Governor Rauner Vetoes Chicago Municipal and Laborers’ Pension Reforms

March 30, 2017

On Friday March 24, 2017 Illinois Governor Bruce Rauner vetoed Senate Bill 2437, legislation that was intended to increase city funding to help prevent the City of Chicago’s Municipal and Laborers’ pension funds from going insolvent within the next decade.

The legislation had passed with large bipartisan majorities in the Illinois House and Senate. This was the City’s second attempt to improve the funding status of its Municipal and Laborers’ Pension Funds. The Illinois Supreme Court struck down the previous legislation that reduced benefits and increased employer and employee funding in March 2016. You can read more on the previous pension reforms and the Illinois Supreme Court ruling here and here.

Senate Bill 2437 would have increased employee contributions by three percent for new hires and would lower the eligibility age for full retirement benefits from 67 to 65 for new employees hired on or after January 1, 2017. Employees hired after January 1, 2011 but before January 1, 2017 would have the option to accept a lower eligibility age of 65 for full benefits in exchange for increasing their payroll contributions by three percentage points to 11.5%. The City’s contributions would ramp up over a five-year period with actuarially based contributions to begin in 2022. The City planned to pay for the increased contributions to the Municipal Fund through a newly enacted water-sewer utility tax and to the Laborers’ Fund through the 911 surcharge. You can read more on the water-sewer utility tax here and the 911 surcharge here.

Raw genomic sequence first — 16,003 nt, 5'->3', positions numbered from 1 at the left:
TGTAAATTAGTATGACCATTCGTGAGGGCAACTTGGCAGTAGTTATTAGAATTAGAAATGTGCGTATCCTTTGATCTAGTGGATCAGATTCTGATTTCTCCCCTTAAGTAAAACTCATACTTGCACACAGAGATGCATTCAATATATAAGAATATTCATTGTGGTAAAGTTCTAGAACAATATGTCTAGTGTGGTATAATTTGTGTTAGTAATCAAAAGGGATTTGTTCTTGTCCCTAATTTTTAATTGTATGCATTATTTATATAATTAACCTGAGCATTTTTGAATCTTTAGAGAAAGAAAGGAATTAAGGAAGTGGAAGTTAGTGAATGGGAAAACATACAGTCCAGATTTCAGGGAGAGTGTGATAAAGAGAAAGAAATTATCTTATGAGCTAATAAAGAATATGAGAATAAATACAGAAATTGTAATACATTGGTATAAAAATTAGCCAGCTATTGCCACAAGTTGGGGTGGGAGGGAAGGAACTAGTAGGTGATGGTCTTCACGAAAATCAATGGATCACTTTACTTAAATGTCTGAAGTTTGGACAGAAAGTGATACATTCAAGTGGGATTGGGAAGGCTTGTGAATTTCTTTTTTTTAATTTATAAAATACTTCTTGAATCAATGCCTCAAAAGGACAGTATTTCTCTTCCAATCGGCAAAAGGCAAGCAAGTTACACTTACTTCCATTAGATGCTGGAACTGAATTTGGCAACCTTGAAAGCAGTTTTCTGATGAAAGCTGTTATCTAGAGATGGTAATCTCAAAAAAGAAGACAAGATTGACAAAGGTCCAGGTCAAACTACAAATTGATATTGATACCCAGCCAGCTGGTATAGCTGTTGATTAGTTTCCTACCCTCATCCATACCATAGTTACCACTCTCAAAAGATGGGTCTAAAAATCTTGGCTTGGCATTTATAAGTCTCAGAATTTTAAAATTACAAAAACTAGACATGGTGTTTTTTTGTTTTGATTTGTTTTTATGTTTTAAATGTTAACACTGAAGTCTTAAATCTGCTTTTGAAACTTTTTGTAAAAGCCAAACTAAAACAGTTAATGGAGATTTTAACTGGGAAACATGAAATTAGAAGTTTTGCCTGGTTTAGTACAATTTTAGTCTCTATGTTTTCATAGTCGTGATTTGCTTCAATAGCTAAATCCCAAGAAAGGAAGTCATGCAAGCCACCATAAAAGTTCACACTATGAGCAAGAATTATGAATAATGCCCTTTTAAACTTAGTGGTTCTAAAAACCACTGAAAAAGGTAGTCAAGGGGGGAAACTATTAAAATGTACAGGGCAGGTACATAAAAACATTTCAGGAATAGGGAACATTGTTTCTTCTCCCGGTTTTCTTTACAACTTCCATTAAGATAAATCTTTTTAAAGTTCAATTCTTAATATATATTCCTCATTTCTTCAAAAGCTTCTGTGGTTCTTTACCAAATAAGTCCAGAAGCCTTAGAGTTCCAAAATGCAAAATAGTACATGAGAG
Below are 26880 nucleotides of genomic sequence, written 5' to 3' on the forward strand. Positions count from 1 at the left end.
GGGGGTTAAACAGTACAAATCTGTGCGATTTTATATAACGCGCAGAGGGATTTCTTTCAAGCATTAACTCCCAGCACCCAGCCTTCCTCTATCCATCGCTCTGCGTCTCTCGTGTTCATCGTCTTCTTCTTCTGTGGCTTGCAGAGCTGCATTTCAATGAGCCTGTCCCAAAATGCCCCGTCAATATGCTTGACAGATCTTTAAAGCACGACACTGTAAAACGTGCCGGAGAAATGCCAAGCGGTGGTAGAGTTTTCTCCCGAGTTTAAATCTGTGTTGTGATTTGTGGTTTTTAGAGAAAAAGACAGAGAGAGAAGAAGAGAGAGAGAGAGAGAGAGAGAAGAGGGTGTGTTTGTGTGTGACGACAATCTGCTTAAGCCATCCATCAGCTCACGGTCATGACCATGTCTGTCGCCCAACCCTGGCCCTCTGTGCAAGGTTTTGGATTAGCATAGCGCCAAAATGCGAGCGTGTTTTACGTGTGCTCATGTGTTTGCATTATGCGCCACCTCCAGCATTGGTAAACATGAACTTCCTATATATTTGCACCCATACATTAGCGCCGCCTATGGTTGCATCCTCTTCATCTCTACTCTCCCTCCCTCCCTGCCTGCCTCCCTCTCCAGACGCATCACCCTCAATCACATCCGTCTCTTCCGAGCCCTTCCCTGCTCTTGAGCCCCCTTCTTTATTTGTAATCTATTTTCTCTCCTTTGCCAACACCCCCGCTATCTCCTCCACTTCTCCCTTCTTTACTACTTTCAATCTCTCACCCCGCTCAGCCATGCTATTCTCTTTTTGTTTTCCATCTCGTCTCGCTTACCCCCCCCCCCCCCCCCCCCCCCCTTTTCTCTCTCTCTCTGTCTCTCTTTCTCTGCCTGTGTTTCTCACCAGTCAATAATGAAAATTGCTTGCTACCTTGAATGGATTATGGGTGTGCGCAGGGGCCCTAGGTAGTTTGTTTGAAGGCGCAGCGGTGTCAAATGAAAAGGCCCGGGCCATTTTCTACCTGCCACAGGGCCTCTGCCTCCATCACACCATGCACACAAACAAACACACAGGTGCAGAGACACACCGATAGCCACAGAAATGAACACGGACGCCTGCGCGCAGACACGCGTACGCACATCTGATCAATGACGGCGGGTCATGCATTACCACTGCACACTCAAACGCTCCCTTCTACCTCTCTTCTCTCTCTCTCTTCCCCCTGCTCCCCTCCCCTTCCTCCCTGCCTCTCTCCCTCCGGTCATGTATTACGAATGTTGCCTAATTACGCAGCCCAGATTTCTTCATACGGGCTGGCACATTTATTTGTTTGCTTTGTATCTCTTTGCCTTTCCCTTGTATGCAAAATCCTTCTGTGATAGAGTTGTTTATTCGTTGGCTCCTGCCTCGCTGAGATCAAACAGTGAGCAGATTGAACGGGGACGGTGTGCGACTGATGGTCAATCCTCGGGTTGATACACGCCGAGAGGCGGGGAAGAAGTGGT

Governor Rauner stated in his veto message that the legislation “will create another pension funding cliff that the city does not have the ability to pay... [and] will result in increased taxes on Chicago residents.” 

Legislation to reform the City of Chicago’s Police and Fire Pension Funds was also vetoed by Governor Rauner. However, the Illinois General Assembly overturned the Governor’s veto and the bill became law on May 31, 2016. You can read more on the reforms made to Chicago’s Police and Fire Pension Funds here.

Because the legislation to reform the Municipal and Laborer’s Funds was approved by the 99th General Assembly, which ended on January 10, 2017, the Senate and House cannot override the Governor’s veto. Because of this, identical legislation, Senate Bill 14, was approved by the newly seated Illinois Senate on January 25, 2017 by a vote of 38-11. The legislation is currently in the Illinois House Personnel and Pensions Committee.

The City of Chicago’s Chief Financial Officer Carole Brown attempted to ease investors’ concerns following the Governor’s veto during an investor call, stating that the City is optimistic that veto-proof passage of the legislation will be approved by early April 2017.

The Civic Federation will continue to monitor this legislation as it moves forward in the Illinois General Assembly.

Helpful Links

Chicago Pension Reforms Struck Down by Illinois Supreme Court

Chicago City Council Approves Water-Sewer Tax for Municipal Employees’ Pension Fund

How the Chicago 911 Surcharge Frees Up Additional Funding for the Municipal and Laborers’ Pension Funds

Chicago Police and Fire Pension Funding Changes Become Law

Chicago Proposes Pension Funding Reform for Municipal and Labor Funds